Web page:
• A Serger will not replace a conventional sewing machine. However it will save you the time that you would otherwise spend finishing off raw edges and is useful for creating special effects, so it is worth investing in one if you plan to do a lot of sewing.
  • Some of the less expensive sergers may stretch the fabric and pucker as you stitch. This is quite a common problem so be sure to try out several models before you buy.
  • Some Sergers use standard sewing machine needles, but many models use special needles, so make sure these are easy to find and purchase.
  • For more sewing options, choose a machine with differential feed. This will enable you, for example, to adjust the feed when working with knits to obtain a good flat seam, to speed up the feed to create a ruffle on single layer of woven fabric, or to create a waved edge effect.
  • There are now several lightweight inexpensive sergers on the market, but be very wary of these. A serger is designed to sew at quite a rate, so it needs some weight to keep it firm and steady on the table. A very light machine may start to jump around as you speed up, which can be dangerous.

Sewing Space.

Don’t buy a Ginormous sewing machine if you don’t have the space for it in your house. Make sure you have every thing organized.

You need a place designated for sewing, it doesn’t have to be fancy and elaborate but you have to have your sewing machine set up and ready to go whenever you feel like sewing. I remember when I began sewing I didn’t have a designated space so every time I began sewing I had to steal a table from somewhere and pull out my sewing machine from it’s case and it just became burdensome. So now that I have a designated sewing space my sewing machine is all set up and ready, so I can just get started on my project with no delay.

Also If your moving your sewing machine around a lot it could get dings and bangs and slowly wear out, so have a place for your sewing machine and don’t forget to cover it so it doesn’t get dusty. (We’ll have a class on Sewing Machine Maintenance)

  • Have good lighting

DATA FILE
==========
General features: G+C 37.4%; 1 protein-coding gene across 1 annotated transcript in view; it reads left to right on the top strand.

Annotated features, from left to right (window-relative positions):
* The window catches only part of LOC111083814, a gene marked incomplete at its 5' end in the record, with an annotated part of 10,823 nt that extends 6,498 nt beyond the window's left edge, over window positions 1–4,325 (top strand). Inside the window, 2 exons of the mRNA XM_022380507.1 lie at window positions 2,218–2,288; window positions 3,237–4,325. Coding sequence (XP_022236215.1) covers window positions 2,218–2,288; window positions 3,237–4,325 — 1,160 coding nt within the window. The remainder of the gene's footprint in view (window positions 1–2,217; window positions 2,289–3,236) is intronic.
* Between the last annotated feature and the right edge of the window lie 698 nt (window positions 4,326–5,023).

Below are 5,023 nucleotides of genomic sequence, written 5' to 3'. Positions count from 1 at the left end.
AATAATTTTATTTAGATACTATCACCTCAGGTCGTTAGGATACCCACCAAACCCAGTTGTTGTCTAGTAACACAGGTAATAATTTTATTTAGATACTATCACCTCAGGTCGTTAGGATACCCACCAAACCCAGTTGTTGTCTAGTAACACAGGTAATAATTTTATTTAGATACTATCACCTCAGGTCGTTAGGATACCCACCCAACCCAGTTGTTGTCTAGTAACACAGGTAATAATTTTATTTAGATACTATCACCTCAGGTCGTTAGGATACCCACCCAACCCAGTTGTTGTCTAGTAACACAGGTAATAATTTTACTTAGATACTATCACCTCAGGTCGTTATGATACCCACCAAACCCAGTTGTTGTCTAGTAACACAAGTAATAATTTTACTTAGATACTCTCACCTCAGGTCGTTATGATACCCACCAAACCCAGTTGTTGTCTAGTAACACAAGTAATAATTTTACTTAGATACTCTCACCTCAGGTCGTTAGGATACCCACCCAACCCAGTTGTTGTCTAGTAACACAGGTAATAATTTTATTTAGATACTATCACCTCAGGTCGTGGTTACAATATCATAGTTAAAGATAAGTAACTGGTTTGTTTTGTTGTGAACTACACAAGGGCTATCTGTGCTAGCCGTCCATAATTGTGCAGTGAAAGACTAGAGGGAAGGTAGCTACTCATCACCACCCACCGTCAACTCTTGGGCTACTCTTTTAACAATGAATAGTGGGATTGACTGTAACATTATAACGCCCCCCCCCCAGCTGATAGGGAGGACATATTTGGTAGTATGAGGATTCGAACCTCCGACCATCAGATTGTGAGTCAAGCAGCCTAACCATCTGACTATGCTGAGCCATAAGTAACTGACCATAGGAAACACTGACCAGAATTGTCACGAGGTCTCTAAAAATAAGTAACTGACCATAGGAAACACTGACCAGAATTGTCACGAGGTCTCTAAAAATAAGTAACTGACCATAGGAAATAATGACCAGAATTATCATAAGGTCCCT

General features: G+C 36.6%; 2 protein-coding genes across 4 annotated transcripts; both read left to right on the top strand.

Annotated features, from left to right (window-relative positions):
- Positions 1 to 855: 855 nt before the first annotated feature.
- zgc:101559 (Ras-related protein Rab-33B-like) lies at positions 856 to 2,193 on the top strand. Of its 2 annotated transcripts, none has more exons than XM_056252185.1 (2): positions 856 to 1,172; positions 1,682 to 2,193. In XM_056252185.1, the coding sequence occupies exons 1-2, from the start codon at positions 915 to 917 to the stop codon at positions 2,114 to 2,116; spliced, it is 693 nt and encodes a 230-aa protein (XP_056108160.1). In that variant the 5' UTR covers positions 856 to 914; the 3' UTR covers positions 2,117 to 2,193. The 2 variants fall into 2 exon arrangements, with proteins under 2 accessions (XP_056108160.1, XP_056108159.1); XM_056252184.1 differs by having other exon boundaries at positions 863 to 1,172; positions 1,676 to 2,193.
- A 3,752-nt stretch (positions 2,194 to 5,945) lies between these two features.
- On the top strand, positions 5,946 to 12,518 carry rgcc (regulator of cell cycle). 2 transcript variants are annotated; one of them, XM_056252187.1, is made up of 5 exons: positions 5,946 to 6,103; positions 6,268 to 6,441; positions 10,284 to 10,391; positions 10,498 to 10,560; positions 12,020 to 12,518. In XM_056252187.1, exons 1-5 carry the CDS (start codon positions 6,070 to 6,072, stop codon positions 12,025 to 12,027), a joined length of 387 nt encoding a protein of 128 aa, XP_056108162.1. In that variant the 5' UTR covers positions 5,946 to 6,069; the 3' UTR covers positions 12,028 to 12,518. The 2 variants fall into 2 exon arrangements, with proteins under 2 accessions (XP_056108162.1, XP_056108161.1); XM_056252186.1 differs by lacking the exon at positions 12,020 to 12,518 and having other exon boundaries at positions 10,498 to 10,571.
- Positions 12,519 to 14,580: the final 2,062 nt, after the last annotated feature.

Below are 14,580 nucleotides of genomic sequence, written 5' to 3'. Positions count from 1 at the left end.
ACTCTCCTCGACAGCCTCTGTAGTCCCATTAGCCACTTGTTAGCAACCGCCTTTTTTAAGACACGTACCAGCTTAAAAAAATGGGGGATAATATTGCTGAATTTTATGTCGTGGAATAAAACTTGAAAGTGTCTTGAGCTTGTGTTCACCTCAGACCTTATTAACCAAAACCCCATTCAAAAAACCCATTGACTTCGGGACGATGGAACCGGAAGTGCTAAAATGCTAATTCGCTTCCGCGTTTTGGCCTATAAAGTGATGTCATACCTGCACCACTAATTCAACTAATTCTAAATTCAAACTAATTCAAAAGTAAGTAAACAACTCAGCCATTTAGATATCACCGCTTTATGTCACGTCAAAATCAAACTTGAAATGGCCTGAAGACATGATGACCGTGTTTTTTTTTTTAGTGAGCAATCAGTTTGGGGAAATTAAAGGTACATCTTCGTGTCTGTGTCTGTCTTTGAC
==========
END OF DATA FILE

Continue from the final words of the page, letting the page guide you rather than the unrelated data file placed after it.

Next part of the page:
• Set up your Iron & Ironing Board nearby
  • Have your sewing kit handy nearby
  • Find a comfy convenient corner where you can keep out your equipment and work in progress without disrupting the rest of the household.
  • Convenient electrical outlets for sewing machine and your iron, are essential.
  • Do hang up garments under construction between work sessions so that they do not crease, and use padded hangers to avoid hard creases and folds.
  • Ideally your working area should be chosen so you have the benefit of as much natural light as possible or use a lot of artificial lighting.
  • Keep your work space tidy and organized at all times use plastic bins, baskets, rolling carts etc..

Synopsis:

Features to  look for when machine shopping:

  • Free Arm
  • Automatic button holes
  • Assorted Presser Feet
  • Adjustable Foot Pressure
  • Adjustable Thread Tension
  • Adjustable Stitch Length & Width
  • Adjustable Machine Needle Position

Choose a machine within your price range, skill level (keeping in mind you can’t add Extra stitches and functions later), & Sewing Space.


So now that you know a little bit about Sewing Machines, hopefully that will help you in your machine buying process.

If you have any Questions Comment down below.

Psstt. At the end of this course you will get a certificate if you show your work (In the Sewing School Group) for each class where homework is given.

The classes will be right here on my blog (for free 😉 ). Follow me via email, or Join my Face book group to be notified every time the class is posted.

In our next lesson we will learn about, Sewing Machine Anatomy. See you in our next class! Enjoy, Study and Learn!


 Join Tsibiah Israel’s Sewing School  –  Group on Facebook

Shalom Ladies MHNCB!

Tsibiah’s Sewing School – Crash Course- Thread 101

Shalom MHNCB,

If your following this class, good to see you back again.  If your new, Shalom Welcome to the class! If you need to catch up you can click here to go to the Class Directory to catch up! .

Today class will be about: 

Thread 101

When starting a sewing project you always have to set up your sewing machine, and in doing so you have to thread your machine right. But what thread do you use? Thread is something you don’t really put much thought into you just put some all-purpose thread and call it a day. Yet your garment could come out a lot and I mean a lot more professional looking if you use:

  • a better quality thread